Robinhood starts up cash management service, a year after a botched launch

Cash management
Robinhood’s new product will sweep the money customers don’t currently have in stocks into a separate account with 1.8% interest.
(Larry Gilpin / Getty Images)

Robinhood Markets Inc. has finally launched its take on a bank account, albeit a very different version of the service it once hoped to offer.

On Wednesday, the Menlo Park, Calif.-based online brokerage firm rolled out Cash Management to a subset of users. The product will sweep the money customers don’t currently have in stocks into a separate account with 1.8% interest.

The introduction comes after a debacle for the company last year, when Robinhood, known for popularizing free stock trading, announced a product called Checking & Savings that drew swift backlash. The start-up has spent much of the last 12 months retooling how it would offer cash management services and making sure that this time, it wouldn’t raise any red flags with industry watchdogs or regulators.


The product is part of a larger effort at Robinhood to broaden its business model.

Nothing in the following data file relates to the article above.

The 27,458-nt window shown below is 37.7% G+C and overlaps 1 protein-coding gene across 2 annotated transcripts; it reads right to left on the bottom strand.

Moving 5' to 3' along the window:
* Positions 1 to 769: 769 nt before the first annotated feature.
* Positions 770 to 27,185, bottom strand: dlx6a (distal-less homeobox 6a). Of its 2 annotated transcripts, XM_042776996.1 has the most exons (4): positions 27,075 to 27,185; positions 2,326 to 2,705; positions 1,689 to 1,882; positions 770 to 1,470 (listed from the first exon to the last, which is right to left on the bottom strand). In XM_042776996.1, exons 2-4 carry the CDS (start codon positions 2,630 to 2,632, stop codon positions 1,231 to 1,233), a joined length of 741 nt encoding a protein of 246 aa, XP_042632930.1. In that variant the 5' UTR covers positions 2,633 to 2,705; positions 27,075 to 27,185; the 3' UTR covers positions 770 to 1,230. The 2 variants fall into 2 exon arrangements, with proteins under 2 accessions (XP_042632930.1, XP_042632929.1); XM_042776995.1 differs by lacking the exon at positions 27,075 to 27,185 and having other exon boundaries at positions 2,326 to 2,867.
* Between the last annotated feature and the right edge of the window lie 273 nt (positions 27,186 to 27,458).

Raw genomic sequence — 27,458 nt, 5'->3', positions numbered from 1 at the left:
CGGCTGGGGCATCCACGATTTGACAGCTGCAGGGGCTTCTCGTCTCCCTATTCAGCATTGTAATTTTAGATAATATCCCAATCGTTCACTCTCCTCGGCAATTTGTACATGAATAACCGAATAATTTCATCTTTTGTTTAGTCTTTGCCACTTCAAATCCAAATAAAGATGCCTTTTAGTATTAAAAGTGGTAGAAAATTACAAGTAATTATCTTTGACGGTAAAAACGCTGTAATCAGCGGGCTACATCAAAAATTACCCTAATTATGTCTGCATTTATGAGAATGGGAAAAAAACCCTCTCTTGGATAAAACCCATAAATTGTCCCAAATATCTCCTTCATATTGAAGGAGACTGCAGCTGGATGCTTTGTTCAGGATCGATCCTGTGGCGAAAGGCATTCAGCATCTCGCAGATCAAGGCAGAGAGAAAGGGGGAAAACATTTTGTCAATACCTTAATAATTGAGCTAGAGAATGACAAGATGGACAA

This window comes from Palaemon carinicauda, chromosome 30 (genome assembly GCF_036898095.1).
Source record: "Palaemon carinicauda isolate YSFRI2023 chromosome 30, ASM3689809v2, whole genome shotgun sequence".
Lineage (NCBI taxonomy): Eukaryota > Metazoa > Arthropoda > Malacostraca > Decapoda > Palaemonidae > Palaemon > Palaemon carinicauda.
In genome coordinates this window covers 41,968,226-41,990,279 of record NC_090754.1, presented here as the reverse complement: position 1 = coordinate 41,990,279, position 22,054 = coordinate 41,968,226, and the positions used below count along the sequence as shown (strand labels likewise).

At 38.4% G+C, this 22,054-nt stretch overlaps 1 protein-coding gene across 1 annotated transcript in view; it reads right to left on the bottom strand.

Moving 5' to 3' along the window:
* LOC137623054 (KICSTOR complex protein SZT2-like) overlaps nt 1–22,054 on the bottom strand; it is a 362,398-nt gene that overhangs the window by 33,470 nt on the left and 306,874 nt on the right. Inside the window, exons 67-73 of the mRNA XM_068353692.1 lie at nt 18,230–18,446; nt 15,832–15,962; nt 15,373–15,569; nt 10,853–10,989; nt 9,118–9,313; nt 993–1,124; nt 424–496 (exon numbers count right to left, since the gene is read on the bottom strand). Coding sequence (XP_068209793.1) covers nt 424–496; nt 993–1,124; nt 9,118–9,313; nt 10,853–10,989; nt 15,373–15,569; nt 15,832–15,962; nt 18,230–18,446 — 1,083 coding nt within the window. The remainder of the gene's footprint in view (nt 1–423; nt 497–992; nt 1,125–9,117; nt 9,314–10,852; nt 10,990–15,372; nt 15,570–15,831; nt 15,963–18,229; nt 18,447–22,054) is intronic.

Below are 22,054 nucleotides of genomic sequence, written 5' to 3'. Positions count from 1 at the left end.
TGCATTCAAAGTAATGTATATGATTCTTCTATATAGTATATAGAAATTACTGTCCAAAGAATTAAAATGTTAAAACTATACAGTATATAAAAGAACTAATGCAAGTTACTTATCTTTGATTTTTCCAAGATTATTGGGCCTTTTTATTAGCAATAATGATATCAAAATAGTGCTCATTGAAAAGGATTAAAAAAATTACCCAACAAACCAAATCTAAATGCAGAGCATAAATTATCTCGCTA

“Our entire business was built knowing we weren’t going to be charging trading commissions,” said Co-Chief Executive Vlad Tenev said. “We’ll still have existing revenue streams, and in addition we’ll add revenue from interchange on debit card transactions. As we launch even more products covering even more needs of customers, that revenue stream will continue to diversify.”

Cash Management will offer bank-like services — including debit cards and Federal Deposit Insurance Corp. coverage on deposits — through a partnership with an existing bank, unlike Checking & Savings, which did not have such a partnership.

The product represents a scaling back of banking ambitions for the start-up, which had originally planned to become a bank itself. But last month, the company withdrew its application for a national banking charter. Being granted such a license would have allowed the company to offer checking accounts, debit cards and similar services on its own. No fintech start-up has so far successfully won a charter.

The debut of Cash Management comes after several other financial technology start-ups have rolled out their own banking services, leading to an increasingly crowded field. Betterment and Wealthfront Corp. also have their own versions of cash management services, as do more traditional competitors such as Charles Schwab Corp.

At the same time, Robinhood’s main business of free stock trading is also seeing more competition. Over the last several months, Charles Schwab, ETrade Financial Corp. and TD Ameritrade Holding Corp. have eliminated trading fees for U.S. stocks, exchange traded funds and options.